Palm Island residents protest the death in custody of Mulrunji Doomadgee.
Photo: Paul Harris
Indigenous Australians have reacted with outrage to a senior
prosecutor's defiant rejection of challenges to her decision not to
press charges against a policeman over a death in custody.
Queensland Director of Public Prosecutions Leanne Clare
yesterday ignored calls from both Premier Peter Beattie and
Attorney-General Kerry Shine, who had urged her to review her
controversial decision relating to the death of a Palm Island
Ms Shine sent a letter to Ms Clare yesterday saying a review of
the decision would be "strongly" supported by Premier Beattie.
But Ms Clare said in a statement last night: "If this case had
gone to a jury, no law abiding citizen - black or white, Christian
or Muslim - would have found this man guilty."
Ms Clare provoked outrage last week when she decided not to
charge Senior Sergeant Chris Hurley over the 2004 death of Mulrunji
Doomadgee, despite an earlier coronial finding that he was
responsible for the death.
Deputy Coroner Christine Clements found Senior Sergeant Hurley
was responsible for the four broken ribs and torn liver Mr
Doomadgee suffered during his arrest. His death led to riots on the
island, off Townsville.
Ms Clare said she was "acutely aware" of the controversy
surrounding her decision not to press charges. "It does not change
the fact, however, that the evidence does not support a
She said she would not submit her decision to external review
because to do so would be to call her independence into
Palm Island Mayor Delena Foster said said she was "disappointed,
angry and disgusted" at the decision.
"It makes you wonder, 'What has she got to hide?' It's cowardly
on her part," Ms Foster said.
Labor President Warren Mundine said: "I don't think she's got it
through her thick skull that she has jeopardised the reputation of
the entire Queensland justice system."
Even judges had to explain how they arrived at their decisions
when they handed down findings, but "this woman has put herself
above the High Court in that she thinks she doesn't have to
(explain herself)," he said.
"From the very beginning, this (investigation) has looked like
an old boy's club . . . The whole system seems to operate on this
Mr Mundine warned that by refusing to have her decision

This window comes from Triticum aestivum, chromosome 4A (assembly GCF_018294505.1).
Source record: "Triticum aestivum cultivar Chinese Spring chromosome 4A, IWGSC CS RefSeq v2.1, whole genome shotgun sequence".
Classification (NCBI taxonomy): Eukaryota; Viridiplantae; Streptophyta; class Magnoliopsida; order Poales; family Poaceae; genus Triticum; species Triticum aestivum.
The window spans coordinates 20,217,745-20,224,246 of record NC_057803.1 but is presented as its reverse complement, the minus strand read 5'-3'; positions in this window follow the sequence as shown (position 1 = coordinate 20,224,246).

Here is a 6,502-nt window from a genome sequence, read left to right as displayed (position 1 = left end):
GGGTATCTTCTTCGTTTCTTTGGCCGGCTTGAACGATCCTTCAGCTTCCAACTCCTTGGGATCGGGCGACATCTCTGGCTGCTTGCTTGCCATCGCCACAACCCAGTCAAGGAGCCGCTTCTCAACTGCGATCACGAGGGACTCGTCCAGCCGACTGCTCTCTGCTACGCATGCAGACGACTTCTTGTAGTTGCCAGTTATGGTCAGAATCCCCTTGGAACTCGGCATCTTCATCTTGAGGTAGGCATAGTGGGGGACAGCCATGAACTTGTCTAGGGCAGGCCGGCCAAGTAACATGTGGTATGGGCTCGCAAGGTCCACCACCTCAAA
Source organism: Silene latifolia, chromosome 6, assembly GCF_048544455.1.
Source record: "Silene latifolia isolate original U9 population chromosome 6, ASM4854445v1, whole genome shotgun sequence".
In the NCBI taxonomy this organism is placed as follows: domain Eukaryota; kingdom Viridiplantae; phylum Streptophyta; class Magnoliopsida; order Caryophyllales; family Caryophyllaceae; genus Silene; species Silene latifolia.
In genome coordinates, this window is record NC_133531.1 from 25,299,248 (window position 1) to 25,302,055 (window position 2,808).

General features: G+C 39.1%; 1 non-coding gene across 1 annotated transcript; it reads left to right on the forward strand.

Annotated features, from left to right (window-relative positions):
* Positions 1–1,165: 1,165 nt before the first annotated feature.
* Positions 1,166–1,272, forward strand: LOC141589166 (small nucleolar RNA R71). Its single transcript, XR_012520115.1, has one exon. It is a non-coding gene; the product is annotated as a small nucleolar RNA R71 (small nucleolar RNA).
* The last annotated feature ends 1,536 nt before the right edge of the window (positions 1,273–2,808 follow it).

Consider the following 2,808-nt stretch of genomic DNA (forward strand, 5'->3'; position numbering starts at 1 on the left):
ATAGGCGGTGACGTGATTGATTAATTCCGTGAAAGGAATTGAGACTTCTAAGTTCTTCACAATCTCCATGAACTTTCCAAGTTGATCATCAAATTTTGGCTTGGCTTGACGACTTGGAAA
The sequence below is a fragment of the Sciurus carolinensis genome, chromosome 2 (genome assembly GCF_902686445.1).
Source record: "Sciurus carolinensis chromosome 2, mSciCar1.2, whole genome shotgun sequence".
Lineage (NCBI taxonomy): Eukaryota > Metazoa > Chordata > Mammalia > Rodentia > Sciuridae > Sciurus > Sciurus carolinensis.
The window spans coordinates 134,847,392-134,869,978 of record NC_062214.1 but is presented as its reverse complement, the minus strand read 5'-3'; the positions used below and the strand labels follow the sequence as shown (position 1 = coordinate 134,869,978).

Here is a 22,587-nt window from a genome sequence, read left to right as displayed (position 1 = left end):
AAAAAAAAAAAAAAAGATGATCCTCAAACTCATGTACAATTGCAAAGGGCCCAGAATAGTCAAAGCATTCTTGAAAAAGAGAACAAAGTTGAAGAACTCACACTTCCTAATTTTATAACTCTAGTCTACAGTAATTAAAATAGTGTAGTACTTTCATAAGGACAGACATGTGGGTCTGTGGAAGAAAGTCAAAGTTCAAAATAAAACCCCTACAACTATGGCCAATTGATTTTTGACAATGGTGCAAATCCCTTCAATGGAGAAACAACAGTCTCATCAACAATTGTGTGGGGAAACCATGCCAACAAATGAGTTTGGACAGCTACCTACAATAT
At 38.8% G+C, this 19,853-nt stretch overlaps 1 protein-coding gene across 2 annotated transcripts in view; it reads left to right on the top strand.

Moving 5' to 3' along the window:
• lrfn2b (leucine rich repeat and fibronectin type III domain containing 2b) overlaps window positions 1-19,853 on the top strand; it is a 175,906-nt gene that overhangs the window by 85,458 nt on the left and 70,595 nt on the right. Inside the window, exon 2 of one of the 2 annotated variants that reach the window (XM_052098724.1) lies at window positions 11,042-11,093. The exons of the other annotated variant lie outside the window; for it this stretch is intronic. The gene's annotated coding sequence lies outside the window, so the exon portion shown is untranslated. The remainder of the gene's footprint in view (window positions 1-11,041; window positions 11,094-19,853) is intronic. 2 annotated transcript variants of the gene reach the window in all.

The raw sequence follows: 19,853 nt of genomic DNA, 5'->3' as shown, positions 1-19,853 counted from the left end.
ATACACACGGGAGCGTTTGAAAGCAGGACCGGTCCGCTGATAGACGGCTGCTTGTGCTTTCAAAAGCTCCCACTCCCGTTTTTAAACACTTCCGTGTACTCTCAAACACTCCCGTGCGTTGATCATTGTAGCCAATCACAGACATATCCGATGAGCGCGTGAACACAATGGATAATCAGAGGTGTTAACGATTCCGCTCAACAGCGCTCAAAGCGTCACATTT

independently reviewed, Ms Clare had "upped the ante".
"Now we'll have to go to Peter Beattie and ask him to change the
law so that we have scrutiny of decisions by the DPP and an appeal
mechanism put in place so that we can appeal if we're not happy
with the decision," he said.
Ms Clare said Senior Sergeant Hurley could not be prosecuted
even if she did order an external review.
"The firm assessment of my office was that the evidence fell
considerably short of that which would be required to put anyone on
trial. Therefore, no one in my office could prosecute this case
regardless of any position adopted by an external review.
"Prosecuting is not about being popular. It is about taking on
the admissible evidence without fear or favour and doing what is
considered in good faith to be the right thing."
Ms Clare's decision may still be reviewed, however. Brisbane
lawyer Andrew Boe is preparing to mount a challenge in the
Queensland Supreme Court after advice from Bret Walker, SC, that
her ruling was open to question.
Earlier, Mr Beattie announced that all indigenous deaths in
custody in Queensland would be treated as suspicious, following
claims an initial police probe was bungled and tainted with bias.
Several of the investigating police were friends of Senior Sergeant
Hurley and drank and dined with him at his house during the
On Wednesday, Mr Beattie travelled to Palm Island to placate the
community but was snubbed by Mr Doomadgee's partner and his
"The family thought it was a waste of time to meet him," their
lawyer, Frederic Cassis, said.